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IDF’s first co-ed combat battalion ready for operation

Unit was formed last November, training is completed and  is ready for service

Soldiers of the Caracal Battalion seen cheering while carrying a fellow soldier on a stretcher at the end of their journey to complete their training course, in Tel Nitzan, southern Israel, near the border with Egypt, September 3, 2014. (Photo: Hadas Parush/Flash90)

The Israeli military’s 49th battalion, named Panther, will be going operational in the coming weeks, according to an announcement from the Israel Defense Forces.

Panther is a co-ed battalion that was established in November to defend the security barrier in Judea and Samaria, internationally known as the West Bank. When the unit was created, the IDF said the training period would last six months and with the first essential round of training complete, the battalion is now ready for operation.

The battalion is part of the IDF’s Border Defense Corp and will join other border defense units, such as the Caracal, the Bardelas, the Lions of the Jordan Valley and Lions of the Valley battalions.

IDF Border Defense Corps troops do not enter enemy territory and, therefore, are not required to carry the same military equipment as heavy infantry units. Because  of this, heavy-infantry units like the Givati, Golani, Kfir and Nahal and Paratrooper Brigades will be relieved from having to perform border duties.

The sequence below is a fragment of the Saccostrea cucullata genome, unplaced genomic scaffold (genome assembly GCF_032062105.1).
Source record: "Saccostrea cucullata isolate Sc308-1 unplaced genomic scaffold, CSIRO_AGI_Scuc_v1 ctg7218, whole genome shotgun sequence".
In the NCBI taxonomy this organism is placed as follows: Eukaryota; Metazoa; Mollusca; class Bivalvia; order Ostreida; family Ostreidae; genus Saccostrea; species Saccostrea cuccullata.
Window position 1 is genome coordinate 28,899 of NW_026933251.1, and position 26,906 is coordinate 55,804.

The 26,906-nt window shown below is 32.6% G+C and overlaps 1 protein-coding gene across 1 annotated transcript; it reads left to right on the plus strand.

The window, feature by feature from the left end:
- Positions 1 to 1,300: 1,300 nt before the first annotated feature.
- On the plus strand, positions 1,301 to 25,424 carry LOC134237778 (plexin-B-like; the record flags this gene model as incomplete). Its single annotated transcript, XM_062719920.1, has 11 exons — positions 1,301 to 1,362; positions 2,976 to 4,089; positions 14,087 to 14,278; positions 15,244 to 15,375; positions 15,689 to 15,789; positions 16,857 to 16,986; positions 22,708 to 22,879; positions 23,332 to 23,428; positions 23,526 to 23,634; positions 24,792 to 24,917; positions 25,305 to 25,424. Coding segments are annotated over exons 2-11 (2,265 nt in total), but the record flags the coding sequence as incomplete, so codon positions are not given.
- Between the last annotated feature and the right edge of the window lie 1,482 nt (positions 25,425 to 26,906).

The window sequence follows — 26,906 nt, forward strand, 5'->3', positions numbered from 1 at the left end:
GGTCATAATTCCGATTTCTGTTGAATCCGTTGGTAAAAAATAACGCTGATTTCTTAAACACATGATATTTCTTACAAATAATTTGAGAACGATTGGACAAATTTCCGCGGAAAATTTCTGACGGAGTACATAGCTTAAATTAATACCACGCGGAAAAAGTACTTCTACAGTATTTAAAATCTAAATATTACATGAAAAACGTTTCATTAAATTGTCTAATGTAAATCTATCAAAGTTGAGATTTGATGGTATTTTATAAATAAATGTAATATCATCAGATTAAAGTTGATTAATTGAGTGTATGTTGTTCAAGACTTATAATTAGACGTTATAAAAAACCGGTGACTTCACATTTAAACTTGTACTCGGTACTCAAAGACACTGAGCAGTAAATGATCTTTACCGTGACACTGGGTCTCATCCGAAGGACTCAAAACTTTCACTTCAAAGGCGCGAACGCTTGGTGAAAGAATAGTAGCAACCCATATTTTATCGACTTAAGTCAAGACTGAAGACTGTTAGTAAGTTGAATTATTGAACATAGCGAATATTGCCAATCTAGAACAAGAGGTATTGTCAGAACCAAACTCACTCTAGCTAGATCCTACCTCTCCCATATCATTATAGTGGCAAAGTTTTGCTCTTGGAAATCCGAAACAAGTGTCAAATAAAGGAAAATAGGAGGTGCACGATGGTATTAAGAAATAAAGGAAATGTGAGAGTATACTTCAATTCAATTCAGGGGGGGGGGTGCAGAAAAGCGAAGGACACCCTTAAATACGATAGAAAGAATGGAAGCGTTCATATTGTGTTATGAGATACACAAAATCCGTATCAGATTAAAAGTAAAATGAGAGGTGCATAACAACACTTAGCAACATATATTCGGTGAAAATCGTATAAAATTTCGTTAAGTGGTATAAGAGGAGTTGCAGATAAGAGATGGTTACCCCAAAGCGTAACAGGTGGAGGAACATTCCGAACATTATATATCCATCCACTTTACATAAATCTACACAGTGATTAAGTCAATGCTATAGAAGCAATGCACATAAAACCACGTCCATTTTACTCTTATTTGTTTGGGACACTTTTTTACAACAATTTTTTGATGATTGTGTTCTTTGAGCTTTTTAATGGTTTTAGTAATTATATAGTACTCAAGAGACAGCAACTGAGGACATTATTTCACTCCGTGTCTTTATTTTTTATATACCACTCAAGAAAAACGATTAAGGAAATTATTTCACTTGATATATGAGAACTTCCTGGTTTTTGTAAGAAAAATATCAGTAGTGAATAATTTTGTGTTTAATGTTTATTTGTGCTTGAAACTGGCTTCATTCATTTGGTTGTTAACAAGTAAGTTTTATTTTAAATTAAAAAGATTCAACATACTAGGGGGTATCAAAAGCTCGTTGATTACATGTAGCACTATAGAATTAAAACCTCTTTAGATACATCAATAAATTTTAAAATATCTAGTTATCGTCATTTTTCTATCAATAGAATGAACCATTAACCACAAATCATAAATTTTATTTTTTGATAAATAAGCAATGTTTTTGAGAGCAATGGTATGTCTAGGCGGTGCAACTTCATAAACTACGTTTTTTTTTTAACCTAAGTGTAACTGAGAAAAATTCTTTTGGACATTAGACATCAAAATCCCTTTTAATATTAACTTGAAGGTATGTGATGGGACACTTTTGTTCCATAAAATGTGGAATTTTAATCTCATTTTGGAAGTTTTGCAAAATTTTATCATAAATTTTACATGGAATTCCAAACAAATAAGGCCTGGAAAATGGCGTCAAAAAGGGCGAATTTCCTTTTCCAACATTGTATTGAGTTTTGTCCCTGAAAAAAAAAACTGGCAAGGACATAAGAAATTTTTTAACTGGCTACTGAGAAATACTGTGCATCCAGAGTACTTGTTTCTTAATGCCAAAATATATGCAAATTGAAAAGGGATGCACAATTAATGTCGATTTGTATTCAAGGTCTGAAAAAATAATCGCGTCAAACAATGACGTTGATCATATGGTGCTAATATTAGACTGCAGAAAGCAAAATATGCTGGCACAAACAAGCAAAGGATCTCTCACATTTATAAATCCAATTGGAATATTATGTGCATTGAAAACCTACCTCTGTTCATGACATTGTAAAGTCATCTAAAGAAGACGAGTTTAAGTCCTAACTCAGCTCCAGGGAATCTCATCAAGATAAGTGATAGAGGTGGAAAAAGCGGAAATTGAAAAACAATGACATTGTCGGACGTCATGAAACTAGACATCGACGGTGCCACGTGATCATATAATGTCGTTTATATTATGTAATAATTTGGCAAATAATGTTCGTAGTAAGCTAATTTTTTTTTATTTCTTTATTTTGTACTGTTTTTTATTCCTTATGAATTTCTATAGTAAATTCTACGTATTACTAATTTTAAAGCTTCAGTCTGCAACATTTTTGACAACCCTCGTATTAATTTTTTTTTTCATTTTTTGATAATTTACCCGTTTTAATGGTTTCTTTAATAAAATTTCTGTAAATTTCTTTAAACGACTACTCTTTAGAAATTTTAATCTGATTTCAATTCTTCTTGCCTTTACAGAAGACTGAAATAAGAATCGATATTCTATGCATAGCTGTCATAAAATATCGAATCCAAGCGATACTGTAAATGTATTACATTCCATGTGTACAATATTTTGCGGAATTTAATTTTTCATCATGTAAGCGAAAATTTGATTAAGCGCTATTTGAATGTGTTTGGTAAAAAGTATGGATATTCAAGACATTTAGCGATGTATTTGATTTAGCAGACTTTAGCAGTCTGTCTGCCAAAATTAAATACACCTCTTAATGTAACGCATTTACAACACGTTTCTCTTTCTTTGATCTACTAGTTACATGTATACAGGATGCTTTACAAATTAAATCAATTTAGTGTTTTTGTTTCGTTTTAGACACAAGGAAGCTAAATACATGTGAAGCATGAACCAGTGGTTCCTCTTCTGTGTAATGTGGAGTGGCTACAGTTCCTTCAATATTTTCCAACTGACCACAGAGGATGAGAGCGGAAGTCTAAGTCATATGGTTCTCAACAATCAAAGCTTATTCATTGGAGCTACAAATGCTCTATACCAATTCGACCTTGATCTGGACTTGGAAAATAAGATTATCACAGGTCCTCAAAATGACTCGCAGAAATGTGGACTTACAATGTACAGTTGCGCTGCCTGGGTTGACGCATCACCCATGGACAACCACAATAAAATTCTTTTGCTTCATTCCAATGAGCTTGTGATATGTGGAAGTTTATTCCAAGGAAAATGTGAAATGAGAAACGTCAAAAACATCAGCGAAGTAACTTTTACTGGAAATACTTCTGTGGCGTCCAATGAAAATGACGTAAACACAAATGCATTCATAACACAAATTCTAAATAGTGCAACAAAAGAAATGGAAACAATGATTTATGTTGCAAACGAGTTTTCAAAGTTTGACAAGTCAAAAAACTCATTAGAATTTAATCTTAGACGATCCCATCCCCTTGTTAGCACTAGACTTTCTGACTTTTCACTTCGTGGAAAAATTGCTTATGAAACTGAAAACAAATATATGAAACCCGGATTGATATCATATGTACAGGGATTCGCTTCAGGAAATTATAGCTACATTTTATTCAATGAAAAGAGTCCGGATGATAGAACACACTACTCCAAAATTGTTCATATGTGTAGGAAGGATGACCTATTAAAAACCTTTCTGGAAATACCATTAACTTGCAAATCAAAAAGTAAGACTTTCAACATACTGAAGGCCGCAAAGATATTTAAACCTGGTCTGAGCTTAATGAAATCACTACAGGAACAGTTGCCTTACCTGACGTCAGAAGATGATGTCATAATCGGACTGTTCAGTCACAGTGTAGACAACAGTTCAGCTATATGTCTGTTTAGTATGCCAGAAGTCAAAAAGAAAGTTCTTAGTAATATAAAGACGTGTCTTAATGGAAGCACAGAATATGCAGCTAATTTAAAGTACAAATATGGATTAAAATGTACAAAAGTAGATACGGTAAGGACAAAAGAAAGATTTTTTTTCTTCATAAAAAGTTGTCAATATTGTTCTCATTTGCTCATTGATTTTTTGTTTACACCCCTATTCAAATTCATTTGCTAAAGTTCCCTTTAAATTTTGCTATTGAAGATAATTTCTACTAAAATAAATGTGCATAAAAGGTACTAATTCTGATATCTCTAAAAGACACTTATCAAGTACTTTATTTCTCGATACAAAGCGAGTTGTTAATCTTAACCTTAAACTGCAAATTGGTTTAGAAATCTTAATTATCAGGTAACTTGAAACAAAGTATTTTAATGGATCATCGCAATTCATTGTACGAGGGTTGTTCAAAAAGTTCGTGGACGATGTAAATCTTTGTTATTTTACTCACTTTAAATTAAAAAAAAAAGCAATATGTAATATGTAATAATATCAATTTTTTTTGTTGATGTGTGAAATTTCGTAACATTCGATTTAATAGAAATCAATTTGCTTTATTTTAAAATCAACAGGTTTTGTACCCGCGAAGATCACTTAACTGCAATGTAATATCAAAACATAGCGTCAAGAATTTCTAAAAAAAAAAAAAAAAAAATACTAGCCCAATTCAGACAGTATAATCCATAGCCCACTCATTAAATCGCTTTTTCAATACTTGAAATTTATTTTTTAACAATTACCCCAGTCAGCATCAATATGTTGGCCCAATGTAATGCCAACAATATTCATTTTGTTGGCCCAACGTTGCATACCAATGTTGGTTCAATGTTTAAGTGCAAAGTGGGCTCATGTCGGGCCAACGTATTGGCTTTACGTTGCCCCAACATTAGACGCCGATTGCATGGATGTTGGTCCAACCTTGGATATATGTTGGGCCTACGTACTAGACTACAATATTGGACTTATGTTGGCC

During Operation Break the Wave, a counterterrorism operation that began in March 2022 to deter terrorist attacks against Israeli civilians, the IDF realized it needed regular forces focused on border security rather than depending on reservists. Israel’s military reserve units often fluctuate in size and readiness, as reservists come in and out of military service on a frequent basis.

In addition, the IDF has identified the Border Defense Corps battalions as ideal units for co-ed integration.

About 90% of IDF positions are open to women, with the exception of heavy infantry and elite special operations units.

Three years ago, the IDF formed a committee to evaluate women serving in combat positions and the debate has continued even through today in Israel, where military service is mandatory and conflicts are frequent

On Wednesday, Israeli Defense Minister Yoav Gallant responded to criticism about co-ed combat units, following the killing of three IDF soldiers on the Egyptian border.

“Female and male IDF combat soldiers are one and the same. There is no difference between men and women in my view,” Gallant told the Knesset.

He also noted that women serve in a variety of roles in the IDF, including “pilots, sailors, commanders and fighters.”

“I am very proud of the female IDF fighters and what they are doing,” Gallant added, noting that his own daughter served in the Border Defense Corps’ Caracal Battalion/

The IDF promoted Maj. Aviv Ohana to the lieutenant-colonel and appointed him as commander of the Panther Battalion.

 “I am excited to continue on my path, as part of the family of the border protection forces, as the first to lead the Panther battalion, which constitutes yet another proof of the importance of the mixed female-male combat units on the borders, which are making significant daily achievements on the different fronts,” Ohana said.

Read more: IDF

The All Israel News Staff is a team of journalists in Israel.

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